With the resumption of recording, Steve Lillywhite joined as producer on the recommendation of Dave Matthews. Lillywhite had never heard of Phish before he joined the Billy Breathes sessions. He reflected in February 2011:

"Phish, for me, are the musical equivalent of watching a flock of birds fly across the sky: They don't scatter every which way, but rather, they move with each other; they dip and dive, they go up and down; but at all times, they seem to have this radar, this instinct, for where the bird in front or in back of them is going. Musically, each member of Phish knows what the other is doing, which then carries over to the whole. The band can play anything, which then raises the question: Well, what should they play? With Billy Breathes, it's the closest they got to making what I would say is a good stoner album. You know what I mean: you put on the CD, you fire up a big one and you just go down that road. There hadn't been a good stoner record since Dark Side Of The Moon. Billy Breathes got close. I keep telling Trey Anastasio we can make a better one."[19]

After Lillywhite joined, many of the songs were recorded in the early morning hours. "We did a lot of that album at five in the morning, when the sun was coming up. It kind of sounds like that, especially the stuff on side two like 'Billy Breathes' and 'Prince Caspian', 'Swept Away' all that stuff was recorded as the sun was coming up," said Trey in a 1997 interview. On June 6, 1996, near the end of the sessions, the band played a surprise show in the neighboring town of Woodstock at a local bar called Joyous Lake.

In a 2011 interview, Anastasio recalled his method for composing the guitar solo for the track "Billy Breathes":

On the song "Billy Breathes" there's a guitar solo I like a lot. That's a composed solo. I didn't labor over it. What I did is, I walked around the kitchen—my daughter had just been born and we were living out in the woods in Vermont. I was in my union suit, chopping wood. I was not thinking about anything, and then I just started singing [sings melody] the first four notes of the solo. I had a cassette player and I'd run over and get it recorded. Then I'd forget about it. And then the next part came. It was a lot of wearing headphones while walking around. Cassette player in my pocket. Change a diaper, go to the store, and whenever I can disconnect from whoever I'm talking to in the room, I'd put on my headphones. So the point I'm making is that it still felt like improv."[20]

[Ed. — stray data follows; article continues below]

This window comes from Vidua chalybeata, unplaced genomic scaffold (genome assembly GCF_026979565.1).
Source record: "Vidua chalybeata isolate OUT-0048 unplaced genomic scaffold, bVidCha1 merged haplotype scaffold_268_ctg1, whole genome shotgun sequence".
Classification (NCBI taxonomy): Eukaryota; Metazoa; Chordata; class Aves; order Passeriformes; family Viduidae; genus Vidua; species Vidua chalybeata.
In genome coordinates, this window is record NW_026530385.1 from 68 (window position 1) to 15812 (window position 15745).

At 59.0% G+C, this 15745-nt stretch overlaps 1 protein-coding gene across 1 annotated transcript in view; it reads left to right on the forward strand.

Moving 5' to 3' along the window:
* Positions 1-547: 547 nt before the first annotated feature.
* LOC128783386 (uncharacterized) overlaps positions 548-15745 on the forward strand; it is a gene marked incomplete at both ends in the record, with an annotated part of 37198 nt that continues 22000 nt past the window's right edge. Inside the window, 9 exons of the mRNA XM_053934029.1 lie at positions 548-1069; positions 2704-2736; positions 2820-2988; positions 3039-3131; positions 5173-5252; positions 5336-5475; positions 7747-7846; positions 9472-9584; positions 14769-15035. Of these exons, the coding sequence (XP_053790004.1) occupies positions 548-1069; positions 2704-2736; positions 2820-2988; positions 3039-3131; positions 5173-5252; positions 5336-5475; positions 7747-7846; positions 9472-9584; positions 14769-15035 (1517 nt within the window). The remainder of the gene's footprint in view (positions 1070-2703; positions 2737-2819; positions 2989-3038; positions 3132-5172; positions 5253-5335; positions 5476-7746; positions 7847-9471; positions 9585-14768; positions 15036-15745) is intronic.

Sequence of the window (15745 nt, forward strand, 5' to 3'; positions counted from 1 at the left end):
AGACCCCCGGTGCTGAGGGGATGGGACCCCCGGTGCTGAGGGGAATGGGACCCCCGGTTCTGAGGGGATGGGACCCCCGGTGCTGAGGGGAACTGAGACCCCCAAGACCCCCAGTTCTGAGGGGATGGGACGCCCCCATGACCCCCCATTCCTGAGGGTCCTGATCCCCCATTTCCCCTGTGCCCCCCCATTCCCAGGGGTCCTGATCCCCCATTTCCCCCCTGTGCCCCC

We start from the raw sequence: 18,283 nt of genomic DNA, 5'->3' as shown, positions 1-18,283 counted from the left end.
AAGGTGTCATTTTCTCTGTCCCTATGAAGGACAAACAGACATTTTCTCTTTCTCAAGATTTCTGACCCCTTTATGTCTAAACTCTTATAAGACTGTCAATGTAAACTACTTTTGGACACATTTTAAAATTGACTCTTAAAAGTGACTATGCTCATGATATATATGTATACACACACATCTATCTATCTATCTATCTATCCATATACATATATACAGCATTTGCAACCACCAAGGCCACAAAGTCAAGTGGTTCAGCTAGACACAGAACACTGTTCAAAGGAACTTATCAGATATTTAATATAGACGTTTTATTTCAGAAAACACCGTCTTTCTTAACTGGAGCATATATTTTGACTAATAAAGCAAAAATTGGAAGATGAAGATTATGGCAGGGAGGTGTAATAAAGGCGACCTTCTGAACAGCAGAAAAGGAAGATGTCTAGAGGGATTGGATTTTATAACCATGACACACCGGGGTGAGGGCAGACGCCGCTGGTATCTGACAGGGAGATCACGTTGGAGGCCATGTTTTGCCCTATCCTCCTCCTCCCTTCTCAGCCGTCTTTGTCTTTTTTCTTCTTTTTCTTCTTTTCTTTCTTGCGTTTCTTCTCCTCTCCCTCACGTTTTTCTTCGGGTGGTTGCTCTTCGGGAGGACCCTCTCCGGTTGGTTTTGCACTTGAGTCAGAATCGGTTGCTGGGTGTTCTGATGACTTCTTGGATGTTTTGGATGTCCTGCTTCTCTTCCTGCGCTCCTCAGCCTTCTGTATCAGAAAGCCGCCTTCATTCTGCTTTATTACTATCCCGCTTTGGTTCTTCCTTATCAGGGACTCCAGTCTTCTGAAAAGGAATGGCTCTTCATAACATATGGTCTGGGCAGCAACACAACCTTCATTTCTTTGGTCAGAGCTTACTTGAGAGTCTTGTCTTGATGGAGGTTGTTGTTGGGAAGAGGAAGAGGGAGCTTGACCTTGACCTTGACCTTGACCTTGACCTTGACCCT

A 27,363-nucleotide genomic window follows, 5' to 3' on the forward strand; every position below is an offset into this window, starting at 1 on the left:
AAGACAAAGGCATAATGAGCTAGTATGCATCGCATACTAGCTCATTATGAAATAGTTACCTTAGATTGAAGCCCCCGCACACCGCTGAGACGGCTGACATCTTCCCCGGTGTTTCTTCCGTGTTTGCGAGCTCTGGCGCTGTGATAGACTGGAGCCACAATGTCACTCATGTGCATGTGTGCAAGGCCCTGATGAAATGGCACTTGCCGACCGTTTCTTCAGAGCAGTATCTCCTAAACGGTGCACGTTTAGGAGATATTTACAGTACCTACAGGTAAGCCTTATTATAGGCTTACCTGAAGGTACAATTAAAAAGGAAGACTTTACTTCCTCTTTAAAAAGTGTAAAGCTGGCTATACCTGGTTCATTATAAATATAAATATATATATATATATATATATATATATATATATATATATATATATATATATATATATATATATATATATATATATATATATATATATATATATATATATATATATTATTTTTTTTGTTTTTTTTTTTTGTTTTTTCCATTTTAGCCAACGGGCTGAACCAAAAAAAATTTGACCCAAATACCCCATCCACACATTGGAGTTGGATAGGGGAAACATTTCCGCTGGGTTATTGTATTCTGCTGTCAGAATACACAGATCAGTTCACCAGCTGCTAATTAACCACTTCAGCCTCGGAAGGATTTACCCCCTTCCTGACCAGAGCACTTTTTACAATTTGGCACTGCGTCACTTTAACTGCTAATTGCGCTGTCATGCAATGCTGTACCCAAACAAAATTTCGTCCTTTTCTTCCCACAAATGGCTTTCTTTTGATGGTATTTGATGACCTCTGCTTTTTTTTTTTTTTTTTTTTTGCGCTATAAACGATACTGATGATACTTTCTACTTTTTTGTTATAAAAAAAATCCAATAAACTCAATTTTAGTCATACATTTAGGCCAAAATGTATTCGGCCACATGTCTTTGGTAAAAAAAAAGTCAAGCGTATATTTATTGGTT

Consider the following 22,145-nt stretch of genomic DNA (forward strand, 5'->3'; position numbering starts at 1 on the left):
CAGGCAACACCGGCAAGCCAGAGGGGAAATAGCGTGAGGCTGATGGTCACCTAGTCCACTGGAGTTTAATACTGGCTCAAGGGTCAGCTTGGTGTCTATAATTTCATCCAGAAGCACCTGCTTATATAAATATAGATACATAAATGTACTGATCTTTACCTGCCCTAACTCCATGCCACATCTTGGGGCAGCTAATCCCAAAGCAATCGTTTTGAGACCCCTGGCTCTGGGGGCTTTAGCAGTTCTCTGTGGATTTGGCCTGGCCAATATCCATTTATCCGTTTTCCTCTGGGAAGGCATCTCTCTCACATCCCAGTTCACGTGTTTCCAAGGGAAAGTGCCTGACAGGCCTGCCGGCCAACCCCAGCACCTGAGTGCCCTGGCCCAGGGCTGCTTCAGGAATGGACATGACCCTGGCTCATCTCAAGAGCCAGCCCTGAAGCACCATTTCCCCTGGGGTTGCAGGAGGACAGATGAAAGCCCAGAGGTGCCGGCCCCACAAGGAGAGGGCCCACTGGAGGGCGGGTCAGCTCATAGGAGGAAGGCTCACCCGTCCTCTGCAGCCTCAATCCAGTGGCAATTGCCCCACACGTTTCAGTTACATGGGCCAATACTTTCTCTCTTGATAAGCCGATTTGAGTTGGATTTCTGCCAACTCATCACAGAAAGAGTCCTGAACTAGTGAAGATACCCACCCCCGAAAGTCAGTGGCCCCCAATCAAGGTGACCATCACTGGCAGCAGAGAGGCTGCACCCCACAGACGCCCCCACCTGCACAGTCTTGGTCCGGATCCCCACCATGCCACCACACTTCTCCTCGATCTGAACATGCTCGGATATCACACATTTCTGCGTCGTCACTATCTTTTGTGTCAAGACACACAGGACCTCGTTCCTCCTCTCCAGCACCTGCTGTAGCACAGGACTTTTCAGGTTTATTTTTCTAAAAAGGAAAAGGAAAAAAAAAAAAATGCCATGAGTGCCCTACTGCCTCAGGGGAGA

The song "Strange Design", which the band had been playing live since May 1995, was recorded during the Billy Breathes sessions but was left off the album. The band recorded several versions of the track before settling on a final version. This was later included on the Free European single CD release. Phish lyricist Tom Marshall spoke of the "Strange Design" outtake in 1996:

"It was scrapped at the last second. The band was touring in Europe at the time and made the painful decision there – in Italy or France I think. The album was complete and about to be mastered. "Design" was to be the last song on the album – after Caspian. It was a bizarre version that no one ever really got used to. It was funny though – the second they got back to the States and played it in their new acoustic setup it was as strong as ever. It just couldn't be captured in the studio for whatever reason. Cutting it was one of those great decisions – after working so long and hard on the song, sacrificing it for the good of the album took a very wide focus – as much thought went into cutting it as went into recording it."[21]

Trey Anastasio recalled in a 1997 interview that the cover came together very quickly on the last day of recording.